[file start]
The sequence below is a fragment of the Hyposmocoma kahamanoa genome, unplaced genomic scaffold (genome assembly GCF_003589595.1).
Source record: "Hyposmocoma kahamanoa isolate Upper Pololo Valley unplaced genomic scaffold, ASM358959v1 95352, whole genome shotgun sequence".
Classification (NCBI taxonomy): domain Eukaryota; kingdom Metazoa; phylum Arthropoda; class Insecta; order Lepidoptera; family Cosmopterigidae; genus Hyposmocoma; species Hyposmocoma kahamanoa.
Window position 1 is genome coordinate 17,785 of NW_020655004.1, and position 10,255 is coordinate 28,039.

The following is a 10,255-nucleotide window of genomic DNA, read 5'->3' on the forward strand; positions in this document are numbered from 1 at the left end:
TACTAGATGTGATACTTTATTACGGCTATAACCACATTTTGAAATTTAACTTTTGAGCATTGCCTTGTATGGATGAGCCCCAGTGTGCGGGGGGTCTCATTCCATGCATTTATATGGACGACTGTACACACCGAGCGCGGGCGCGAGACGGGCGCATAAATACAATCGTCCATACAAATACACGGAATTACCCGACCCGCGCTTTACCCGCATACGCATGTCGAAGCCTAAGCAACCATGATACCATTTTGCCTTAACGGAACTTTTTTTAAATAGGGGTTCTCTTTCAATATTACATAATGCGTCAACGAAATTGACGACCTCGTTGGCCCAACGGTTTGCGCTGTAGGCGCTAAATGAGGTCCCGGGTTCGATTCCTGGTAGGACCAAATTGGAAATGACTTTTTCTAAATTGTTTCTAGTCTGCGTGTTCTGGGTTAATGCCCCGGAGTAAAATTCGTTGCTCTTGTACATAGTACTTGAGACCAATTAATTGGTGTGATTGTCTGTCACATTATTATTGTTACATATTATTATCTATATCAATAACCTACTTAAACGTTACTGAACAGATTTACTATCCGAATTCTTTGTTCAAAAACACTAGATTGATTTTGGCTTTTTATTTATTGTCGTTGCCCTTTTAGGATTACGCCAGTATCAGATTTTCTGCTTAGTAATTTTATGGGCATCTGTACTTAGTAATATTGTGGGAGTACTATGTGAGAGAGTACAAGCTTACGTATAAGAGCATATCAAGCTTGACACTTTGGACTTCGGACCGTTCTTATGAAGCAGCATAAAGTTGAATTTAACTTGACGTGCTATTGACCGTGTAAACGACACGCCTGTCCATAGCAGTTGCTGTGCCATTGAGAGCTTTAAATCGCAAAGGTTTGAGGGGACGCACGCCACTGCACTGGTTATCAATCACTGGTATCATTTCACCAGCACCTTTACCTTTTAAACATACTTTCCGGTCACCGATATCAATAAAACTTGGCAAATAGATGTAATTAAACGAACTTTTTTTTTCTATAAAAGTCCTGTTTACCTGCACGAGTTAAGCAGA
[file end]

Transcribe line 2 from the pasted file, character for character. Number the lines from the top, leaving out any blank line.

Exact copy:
Source record: "Hyposmocoma kahamanoa isolate Upper Pololo Valley unplaced genomic scaffold, ASM358959v1 95352, whole genome shotgun sequence".